Every few days there seems to be yet another customer service disaster that fills the newspapers and swamps our online social media feeds. The mistakes companies are making in serving their customers are becoming ever more frequent, at least it appears that way to me. You too?
I find this strange, since almost every organisation, big or small, recognises the importance of satisfying their customers. They all talk about customer centricity but very few actually go beyond voicing their opinions. Why do you think that so many organisations continue to struggle?
After all, a customer first strategy is not that difficult, at least in theory. Just think customer first in everything you do. So how come most businesses get it spectacularly wrong? I think the reason is because they don’t see the immediate return and it costs – a lot of – money to implement.
[bctt tweet=”A customer first strategy is not that difficult, at least in theory. Just think customer first in everything you do. So how come most businesses get it spectacularly wrong? ” username=”Denysech”]
Reasons for adopting a customer-first strategy
Enough research has been done to prove that the return on a customer-first strategy is significant. Here are just a few of the numbers I found.
- 86% of buyers will pay more for a better customer experience. However only 1% of customers feel that vendors consistently meet their expectations. CEI Survey
- The price premium for great customer experience is real—and it’s big, up to 16% PWC
- 89% of consumers have stopped doing business with a company after experiencing poor customer service. RightNow Customer Experience Impact Report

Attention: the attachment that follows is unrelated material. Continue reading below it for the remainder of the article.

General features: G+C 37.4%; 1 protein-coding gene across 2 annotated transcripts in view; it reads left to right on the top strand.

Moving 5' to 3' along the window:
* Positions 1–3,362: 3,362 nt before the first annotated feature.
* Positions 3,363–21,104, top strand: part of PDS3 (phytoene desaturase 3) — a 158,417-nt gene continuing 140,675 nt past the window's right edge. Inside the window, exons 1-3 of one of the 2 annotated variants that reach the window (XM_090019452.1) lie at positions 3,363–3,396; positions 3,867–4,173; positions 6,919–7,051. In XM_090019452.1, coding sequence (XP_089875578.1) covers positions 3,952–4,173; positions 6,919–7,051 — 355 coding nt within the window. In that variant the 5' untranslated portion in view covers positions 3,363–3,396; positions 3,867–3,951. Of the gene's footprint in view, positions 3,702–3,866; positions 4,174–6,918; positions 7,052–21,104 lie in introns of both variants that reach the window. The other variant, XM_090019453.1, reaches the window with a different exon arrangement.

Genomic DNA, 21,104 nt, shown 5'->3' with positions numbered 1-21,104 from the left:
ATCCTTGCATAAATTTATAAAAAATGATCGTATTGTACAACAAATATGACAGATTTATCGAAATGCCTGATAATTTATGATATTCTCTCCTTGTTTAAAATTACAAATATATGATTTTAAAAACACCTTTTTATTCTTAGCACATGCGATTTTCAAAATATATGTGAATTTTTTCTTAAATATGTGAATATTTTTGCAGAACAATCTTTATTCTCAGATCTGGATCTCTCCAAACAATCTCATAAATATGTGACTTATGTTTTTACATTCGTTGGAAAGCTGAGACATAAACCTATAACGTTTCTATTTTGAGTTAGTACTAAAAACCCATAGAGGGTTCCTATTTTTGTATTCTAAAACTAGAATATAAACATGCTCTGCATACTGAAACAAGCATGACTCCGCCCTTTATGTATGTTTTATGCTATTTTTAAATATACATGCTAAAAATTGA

- By 2020, customer experience was expected to overtake price and product as the key brand differentiator. I haven’t heard if it did! Customers 2020 Report
- A 10% increase in customer retention levels results in a 30% increase in the value of the company. Bain & Co
[bctt tweet=”A 10% increase in customer retention levels results in a 30% increase in the value of the company. (Bain & Co) What’ stopping you?” username=”Denysech”]
Those numbers would make any CEO sit up and take notice! But will it make them act? What’s holding them back from investing in their customers rather than (just) in the products and services they offer?
I believe that those numbers can no longer be ignored. It’s time every CEO started initiating a move to a more customer centric organisation. NO more excuses; this has to be (OK, one of) your top priorities!
If you’re ready to put your customers first, then follow our course on the topic. FIND OUT MORE.
Marketers are too busy building brands
With so much information available today, marketing is being challenged to demonstrate its ROI. This might explain why they are still putting their efforts into brand building, sometimes to the detriment of their customers, consumers and clients.
However, an analysis run by IBM on research carried out in the UK last year by the Callcredit Information Group gives a different reason. They found that the majority of marketers is feeling overwhelmed by all the data that is available to them these days. Their explanation for this is that:
“Only 29% of marketers believe they have the necessary skills to analyse data, with 44% planning on investing in further training over the next two years to boost confidence within their organisations around the handling of information.”
[bctt tweet=”Only 29% of marketers believe they have the necessary skills to analyse data, with 44% planning on investing in further training over the next two years. (IBM/CIG)” username=”Denysech”]